spring.oauth2.resource.userInfoUri: http://localhost:9999/uaa/user

With Spring Boot 1.3 the Spring Cloud dependency can be removed and the annotation replaced with a vanilla @EnableResourceServer annotation from Spring Security OAuth2:

@SpringBootApplication
@RestController
@EnableResourceServer
class ResourceApplication {
  ...
}

To finish the app there is a slightly different configuration (note the key prefix change from spring.oauth2 to security.oauth2 ):

security.oauth2.resource.userInfoUri: http://localhost:9999/uaa/user

Client Application

In OAuth2 a client is an agent (usually an application) that acquires a token, often on behalf of a user. Single Sign On can be implemented by having a single Authorization Server and dependent authenticating apps that are OAuth2 clients.

Vanilla Single Sign On

On the client side in Spring Boot 1.3 you can implement the Single Sign On pattern with an annotation and some configuration properties. You can do the same with Spring Boot 1.2 is you use Spring Cloud Security as well.

A really generic example with Spring Boot 1.2 and Spring Cloud Angel would use a single @EnableOAuth2Sso annotation:

@SpringBootApplication
@EnableOAuth2Sso
public class SsoApplication {
  ...
}

and some configuration for the client in application.yml (or equivalently application.properties ). Here’s an example for authentication with Facebook for an app running on localhost:8080:

spring:
  oauth2:
    client:
      clientId: 233668646673605
      clientSecret: 33b17e044ee6a4fa383f46ec6e28ea1d
      accessTokenUri: https://graph.facebook.com/oauth/access_token
      userAuthorizationUri: https://www.facebook.com/dialog/oauth
      tokenName: oauth_token
      authenticationScheme: query
      clientAuthenticationScheme: form
    resource:
      userInfoUri: https://graph.facebook.com/me

The same app looks almost identical in Spring Boot 1.3 but there is no need for Spring Cloud Security. Also the annotation moved to a different package, and the configuration prefix changed. So removing the Cloud dependency, changing the import for the annotation and switching the prefix in application.yml from spring to security is all that is needed to migrate this app.

Single Sign On and Custom Access Rules

In Spring Cloud Security 1.0 (from the Angel release train) users can customize the request matching and access rules using a combination of a special callback OAuth2ClientConfigurer and some configuration properties in spring.oauth2.sso.* . So for example, the vanilla client app in the Angular JS Spring Security Tutorial from spring.io has this general pattern of implementation in Spring Boot 1.2:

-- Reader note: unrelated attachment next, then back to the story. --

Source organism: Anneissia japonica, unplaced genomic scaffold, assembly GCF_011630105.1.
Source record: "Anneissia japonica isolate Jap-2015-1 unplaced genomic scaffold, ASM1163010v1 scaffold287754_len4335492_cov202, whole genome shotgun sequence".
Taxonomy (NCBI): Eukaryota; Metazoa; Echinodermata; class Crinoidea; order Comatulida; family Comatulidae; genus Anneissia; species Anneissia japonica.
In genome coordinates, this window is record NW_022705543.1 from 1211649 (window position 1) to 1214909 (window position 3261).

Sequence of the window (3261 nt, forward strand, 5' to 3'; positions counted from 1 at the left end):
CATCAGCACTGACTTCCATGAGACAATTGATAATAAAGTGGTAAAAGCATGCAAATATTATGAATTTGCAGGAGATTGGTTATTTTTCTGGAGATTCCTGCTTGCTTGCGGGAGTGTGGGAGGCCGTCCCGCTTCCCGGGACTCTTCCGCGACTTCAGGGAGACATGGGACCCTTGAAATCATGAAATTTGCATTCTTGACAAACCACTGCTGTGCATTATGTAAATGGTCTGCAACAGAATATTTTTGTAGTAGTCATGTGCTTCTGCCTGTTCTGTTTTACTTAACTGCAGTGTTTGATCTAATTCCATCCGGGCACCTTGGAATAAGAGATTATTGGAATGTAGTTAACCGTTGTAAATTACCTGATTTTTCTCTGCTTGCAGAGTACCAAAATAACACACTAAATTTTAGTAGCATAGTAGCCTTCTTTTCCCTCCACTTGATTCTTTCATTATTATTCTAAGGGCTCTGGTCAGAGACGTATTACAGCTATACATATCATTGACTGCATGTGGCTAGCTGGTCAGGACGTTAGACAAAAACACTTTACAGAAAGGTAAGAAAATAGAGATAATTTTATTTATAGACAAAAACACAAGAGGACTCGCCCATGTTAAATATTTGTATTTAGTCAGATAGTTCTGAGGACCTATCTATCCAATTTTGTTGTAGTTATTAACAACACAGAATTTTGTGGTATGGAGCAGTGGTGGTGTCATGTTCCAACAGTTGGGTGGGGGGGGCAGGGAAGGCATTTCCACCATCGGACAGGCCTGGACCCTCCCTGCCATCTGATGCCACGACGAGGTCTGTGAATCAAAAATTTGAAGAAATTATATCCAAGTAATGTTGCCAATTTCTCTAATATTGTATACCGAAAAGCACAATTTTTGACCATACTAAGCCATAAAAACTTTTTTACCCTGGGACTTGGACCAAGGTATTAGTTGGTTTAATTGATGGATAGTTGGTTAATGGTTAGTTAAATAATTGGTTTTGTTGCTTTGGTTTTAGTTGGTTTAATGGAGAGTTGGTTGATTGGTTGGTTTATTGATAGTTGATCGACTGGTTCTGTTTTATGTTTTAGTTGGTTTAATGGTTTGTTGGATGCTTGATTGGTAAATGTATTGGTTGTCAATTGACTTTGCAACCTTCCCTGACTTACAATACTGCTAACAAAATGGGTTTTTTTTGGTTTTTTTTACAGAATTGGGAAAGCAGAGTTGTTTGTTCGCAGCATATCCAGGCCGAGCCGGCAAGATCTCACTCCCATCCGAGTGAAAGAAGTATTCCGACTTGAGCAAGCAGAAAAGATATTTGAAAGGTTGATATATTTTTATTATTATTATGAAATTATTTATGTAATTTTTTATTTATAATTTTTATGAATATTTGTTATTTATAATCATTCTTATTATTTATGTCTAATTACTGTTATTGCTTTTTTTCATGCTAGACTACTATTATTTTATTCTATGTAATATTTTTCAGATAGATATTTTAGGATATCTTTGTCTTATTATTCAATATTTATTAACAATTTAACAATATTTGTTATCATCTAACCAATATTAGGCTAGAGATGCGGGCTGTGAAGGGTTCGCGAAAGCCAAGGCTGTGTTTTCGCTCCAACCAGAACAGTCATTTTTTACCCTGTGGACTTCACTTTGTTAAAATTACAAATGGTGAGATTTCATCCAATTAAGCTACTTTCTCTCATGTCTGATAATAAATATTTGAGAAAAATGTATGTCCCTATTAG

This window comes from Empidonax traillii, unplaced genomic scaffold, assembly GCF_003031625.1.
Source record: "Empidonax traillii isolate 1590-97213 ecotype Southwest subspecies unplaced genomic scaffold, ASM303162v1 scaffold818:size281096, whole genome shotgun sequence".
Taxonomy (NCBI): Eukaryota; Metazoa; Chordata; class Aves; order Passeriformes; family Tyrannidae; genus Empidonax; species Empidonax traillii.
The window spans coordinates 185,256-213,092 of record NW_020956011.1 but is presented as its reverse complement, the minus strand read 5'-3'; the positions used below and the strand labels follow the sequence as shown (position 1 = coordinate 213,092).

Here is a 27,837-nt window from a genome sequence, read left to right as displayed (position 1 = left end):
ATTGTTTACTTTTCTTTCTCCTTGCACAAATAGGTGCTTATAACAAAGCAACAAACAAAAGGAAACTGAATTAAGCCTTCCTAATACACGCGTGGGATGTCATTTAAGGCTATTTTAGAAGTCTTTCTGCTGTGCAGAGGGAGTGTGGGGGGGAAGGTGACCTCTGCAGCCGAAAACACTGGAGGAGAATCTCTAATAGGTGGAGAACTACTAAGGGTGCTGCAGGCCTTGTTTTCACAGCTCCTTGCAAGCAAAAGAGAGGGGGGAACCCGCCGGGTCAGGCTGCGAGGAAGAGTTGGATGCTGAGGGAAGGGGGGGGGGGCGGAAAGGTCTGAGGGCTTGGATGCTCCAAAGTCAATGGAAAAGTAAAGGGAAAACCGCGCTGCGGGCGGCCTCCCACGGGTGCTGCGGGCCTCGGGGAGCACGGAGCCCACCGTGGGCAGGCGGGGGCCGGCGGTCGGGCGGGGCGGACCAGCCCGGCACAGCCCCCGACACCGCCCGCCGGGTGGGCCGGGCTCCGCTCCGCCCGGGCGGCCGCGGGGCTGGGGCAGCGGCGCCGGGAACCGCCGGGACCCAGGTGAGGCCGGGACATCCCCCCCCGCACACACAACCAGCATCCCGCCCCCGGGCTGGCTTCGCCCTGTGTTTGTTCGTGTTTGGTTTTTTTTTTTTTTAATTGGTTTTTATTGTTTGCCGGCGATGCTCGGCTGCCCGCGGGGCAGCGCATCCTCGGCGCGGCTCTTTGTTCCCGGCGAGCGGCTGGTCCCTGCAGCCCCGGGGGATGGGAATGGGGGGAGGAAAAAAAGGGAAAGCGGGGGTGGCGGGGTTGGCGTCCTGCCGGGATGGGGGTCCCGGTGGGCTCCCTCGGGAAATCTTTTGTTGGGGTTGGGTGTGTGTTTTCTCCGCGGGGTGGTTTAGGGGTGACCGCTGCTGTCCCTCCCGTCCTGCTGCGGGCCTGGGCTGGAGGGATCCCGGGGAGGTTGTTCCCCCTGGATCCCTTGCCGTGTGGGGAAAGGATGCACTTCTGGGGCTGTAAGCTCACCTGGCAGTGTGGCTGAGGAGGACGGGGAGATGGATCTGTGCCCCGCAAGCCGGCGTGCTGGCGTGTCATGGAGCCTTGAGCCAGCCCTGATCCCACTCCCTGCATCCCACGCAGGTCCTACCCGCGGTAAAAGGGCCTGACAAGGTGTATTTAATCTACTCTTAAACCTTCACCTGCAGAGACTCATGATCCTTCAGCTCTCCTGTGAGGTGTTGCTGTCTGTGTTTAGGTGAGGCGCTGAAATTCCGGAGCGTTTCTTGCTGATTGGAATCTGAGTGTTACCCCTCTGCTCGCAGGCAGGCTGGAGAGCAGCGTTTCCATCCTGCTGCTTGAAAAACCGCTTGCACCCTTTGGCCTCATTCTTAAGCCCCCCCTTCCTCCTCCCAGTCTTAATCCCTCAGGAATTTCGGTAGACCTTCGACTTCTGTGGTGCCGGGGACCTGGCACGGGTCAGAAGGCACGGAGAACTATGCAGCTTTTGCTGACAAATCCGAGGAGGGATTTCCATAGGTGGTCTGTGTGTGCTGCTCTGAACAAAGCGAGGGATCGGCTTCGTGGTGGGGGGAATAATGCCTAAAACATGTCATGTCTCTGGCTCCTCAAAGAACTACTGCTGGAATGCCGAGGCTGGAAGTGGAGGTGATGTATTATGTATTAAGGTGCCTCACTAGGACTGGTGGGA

@SpringBootApplication
@EnableOAuth2Sso
public class UiApplication {

  @Configuration
  protected static class SecurityConfiguration extends OAuth2SsoConfigurerAdapter {

    @Override
    public void match(RequestMatchers matchers) {
      matchers.anyRequest();
    }

    @Override
    public void configure(HttpSecurity http) throws Exception {
      http
        .authorizeRequests()
          .antMatchers("/index.html", "/home.html", "/").permitAll()
          .anyRequest().authenticated()
        .and().csrf()
          .csrfTokenRepository(csrfTokenRepository())
        .and()
          .addFilterAfter(csrfHeaderFilter(), CsrfFilter.class);
    }

  }

  ...
  
}

and a similar application.yml to the vanilla sample:

spring:
   oauth2:
    sso:
      home:
        secure: false
        path: /,/**/*.html
     client:
       accessTokenUri: http://localhost:9999/uaa/oauth/token
       userAuthorizationUri: http://localhost:9999/uaa/oauth/authorize
     resource:
       userInfoUri: http://localhost:9999/uaa/user

With Spring Boot 1.3 there is no need for Spring Cloud Security, and the customizations don’t need the obsolete OAuth2SsoConfigurerAdapter . Instead they just need all of the same code, plus a request matcher, in a regular WebSecurityConfigurerAdapter carrying the @EnableOAuth2Sso annotation:

@SpringBootApplication
@EnableZuulProxy
@EnableOAuth2Sso
public class UiApplication extends WebSecurityConfigurerAdapter {